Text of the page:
Referring again to FIG. 1, final heated feed 17 passes through the feed side of membrane zone 109 comprising membrane 111, which in one embodiment is a mixed conductor membrane, wherein oxygen diffuses through the membrane driven by an oxygen partial pressure differential in the range of 2 to 80 psi, and hot high purity oxygen permeate stream 13 containing at least 98 vol % oxygen is withdrawn therefrom at 2 to 30 psia. Hot pressurized non-permeate stream 11 is withdrawn at near feed pressure and contains 6 to 18 vol % oxygen. Membrane separation zone 107 typically is sized and operated such that up to about 90% of the oxygen in membrane feed 17 is recovered as product 13. Hot, pressurized non-permeate 11, now containing 6 to 18 vol % oxygen, is cooled in heat exchange zone 103 which preheats compressed feed 9. Cooled, pressurized non-permeate 19 is cooled further in cooler 113, typically against cooling water 20, to yield further cooled, pressurized non-permeate 21 at a pressure of 30-500 psia. Depending on the final application, oxygen permeate product 13 is utilized as withdrawn from the membrane or alternatively is cooled in heat exchange zone 103 and/or cooler 115 to yield final oxygen product 23. When oxygen permeate product 13 is used for combustion enrichment, partial cooling may be needed depending on operating limitations of the combustion system. Further cooling may be required if the oxygen is to be compressed for eventual use at an elevated pressure.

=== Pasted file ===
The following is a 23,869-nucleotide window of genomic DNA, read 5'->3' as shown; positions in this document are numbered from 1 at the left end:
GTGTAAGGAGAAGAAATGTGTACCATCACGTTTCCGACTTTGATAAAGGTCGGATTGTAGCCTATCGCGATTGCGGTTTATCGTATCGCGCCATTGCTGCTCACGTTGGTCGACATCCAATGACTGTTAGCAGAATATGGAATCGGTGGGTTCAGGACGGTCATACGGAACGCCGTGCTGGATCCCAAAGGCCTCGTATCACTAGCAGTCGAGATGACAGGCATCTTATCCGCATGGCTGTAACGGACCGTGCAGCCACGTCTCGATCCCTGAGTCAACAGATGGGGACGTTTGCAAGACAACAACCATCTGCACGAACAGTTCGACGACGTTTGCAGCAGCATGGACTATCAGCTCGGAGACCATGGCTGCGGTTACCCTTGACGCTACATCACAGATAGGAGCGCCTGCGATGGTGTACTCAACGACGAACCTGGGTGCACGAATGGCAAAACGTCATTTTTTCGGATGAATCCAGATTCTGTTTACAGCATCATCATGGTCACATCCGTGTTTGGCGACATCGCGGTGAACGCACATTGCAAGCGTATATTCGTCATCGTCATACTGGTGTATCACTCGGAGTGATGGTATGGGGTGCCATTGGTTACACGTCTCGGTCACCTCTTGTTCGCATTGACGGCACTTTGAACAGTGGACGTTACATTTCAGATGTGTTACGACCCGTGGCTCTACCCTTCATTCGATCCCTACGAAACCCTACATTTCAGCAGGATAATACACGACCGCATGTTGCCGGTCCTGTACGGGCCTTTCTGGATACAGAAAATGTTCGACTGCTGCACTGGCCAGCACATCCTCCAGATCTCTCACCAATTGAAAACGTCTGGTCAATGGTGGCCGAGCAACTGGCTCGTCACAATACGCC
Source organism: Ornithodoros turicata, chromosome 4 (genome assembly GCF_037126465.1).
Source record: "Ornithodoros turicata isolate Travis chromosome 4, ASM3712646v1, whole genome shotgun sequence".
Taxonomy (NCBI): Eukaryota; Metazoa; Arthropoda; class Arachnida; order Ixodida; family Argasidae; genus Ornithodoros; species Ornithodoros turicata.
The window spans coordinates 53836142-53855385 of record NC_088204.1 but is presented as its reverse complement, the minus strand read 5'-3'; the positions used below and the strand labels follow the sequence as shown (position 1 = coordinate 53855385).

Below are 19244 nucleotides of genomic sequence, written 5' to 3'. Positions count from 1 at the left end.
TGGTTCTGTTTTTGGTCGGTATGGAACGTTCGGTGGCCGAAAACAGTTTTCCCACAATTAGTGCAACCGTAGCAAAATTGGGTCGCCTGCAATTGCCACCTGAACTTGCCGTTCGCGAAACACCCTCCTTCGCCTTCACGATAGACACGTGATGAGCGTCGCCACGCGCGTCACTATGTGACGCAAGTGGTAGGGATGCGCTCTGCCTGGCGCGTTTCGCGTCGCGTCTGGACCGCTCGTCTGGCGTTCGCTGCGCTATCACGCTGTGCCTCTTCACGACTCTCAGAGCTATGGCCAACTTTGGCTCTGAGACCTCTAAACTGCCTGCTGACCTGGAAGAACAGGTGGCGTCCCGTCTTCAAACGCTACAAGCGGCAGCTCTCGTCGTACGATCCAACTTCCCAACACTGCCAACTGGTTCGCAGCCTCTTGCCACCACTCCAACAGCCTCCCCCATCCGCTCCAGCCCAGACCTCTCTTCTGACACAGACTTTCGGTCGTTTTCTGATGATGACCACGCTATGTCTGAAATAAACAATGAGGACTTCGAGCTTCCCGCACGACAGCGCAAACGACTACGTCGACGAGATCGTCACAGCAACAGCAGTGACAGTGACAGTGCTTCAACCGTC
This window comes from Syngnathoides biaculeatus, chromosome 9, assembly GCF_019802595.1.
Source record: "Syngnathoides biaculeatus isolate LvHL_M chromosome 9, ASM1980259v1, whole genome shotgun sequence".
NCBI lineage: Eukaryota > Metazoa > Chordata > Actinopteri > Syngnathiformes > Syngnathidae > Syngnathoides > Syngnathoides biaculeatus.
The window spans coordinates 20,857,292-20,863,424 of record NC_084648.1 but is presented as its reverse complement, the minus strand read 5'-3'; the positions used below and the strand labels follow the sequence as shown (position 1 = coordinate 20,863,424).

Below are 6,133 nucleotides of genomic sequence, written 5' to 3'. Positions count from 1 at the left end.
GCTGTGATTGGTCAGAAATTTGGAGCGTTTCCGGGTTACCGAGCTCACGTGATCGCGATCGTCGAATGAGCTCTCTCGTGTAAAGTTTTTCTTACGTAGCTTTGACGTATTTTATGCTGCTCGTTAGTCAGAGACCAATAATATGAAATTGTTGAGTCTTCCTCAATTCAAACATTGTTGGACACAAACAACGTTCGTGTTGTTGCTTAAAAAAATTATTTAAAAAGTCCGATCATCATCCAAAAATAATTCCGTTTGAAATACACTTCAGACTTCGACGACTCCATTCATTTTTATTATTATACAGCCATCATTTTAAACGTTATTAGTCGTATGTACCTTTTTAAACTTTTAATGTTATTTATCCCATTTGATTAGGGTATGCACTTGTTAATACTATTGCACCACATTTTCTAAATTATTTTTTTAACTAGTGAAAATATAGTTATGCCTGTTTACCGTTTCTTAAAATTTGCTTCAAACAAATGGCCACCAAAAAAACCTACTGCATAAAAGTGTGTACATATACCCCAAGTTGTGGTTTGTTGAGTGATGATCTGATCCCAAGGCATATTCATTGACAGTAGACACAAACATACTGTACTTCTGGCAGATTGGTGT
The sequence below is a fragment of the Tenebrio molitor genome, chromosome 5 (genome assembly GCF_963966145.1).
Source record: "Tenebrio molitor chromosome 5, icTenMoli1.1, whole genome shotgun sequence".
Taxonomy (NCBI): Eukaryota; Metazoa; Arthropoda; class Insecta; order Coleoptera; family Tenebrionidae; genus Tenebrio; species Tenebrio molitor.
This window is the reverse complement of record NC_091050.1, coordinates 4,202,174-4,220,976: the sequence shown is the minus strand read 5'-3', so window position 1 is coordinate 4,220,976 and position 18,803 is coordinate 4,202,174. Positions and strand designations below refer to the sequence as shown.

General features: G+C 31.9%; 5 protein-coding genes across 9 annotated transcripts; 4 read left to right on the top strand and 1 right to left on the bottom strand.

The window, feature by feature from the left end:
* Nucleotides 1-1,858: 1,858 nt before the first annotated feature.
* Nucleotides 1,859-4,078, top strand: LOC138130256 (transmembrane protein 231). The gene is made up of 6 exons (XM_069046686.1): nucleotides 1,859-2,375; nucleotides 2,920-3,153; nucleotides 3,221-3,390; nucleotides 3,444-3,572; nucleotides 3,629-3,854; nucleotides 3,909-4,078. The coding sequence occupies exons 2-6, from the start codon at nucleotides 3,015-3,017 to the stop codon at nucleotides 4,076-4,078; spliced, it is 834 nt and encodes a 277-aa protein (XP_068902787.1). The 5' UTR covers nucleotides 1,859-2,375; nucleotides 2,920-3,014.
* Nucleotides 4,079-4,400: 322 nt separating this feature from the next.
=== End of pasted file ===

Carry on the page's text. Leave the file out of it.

Cooled, pressurized non-permeate 21, now at a temperature below that of membrane zone 109 and a pressure of 30-500 psia, passes to work recovery zone 117 in which the gas is expanded to a lower pressure, typically atmospheric, and is discharged as exhaust 25. Work recovery zone 117 comprises means to recover work from a pressurized gas selected from compressor and pump drivers, pneumatic tools, pneumatic lifts, positioners, impact wrenches, and similar apparatus driven by compressed gas as earlier described. In some cases, exhaust 25 is inherently included in the work utilization method, for example when cooled, pressurized non-permeate 21 is used for pneumatic conveying of solids or the atomization of liquids. Recovered work, described schematically by arrow 27, is utilized in generic process 119 preferably in combination with cooled oxygen product 23. Examples of generic process 119 include:
(1) steel mini-mills which convert scrap steel in electric arc furnaces which use the oxygen product 23 in oxyfuel burners to accelerate melting and in oxyfuel cutting torches including oxyacetylene cutting torches, and use the pressurized non-permeate gas 21 to operate pneumatic positioners, grinders, or chippers, or to supplement or replace instrument air;
(2) glass production in which product oxygen 23 is used for oxygen enrichment of glass melting furnaces and pressurized non-permeate 21 is used for pneumatic conveying of raw materials including silica, soda ash, and/or soda lime within the glass plant;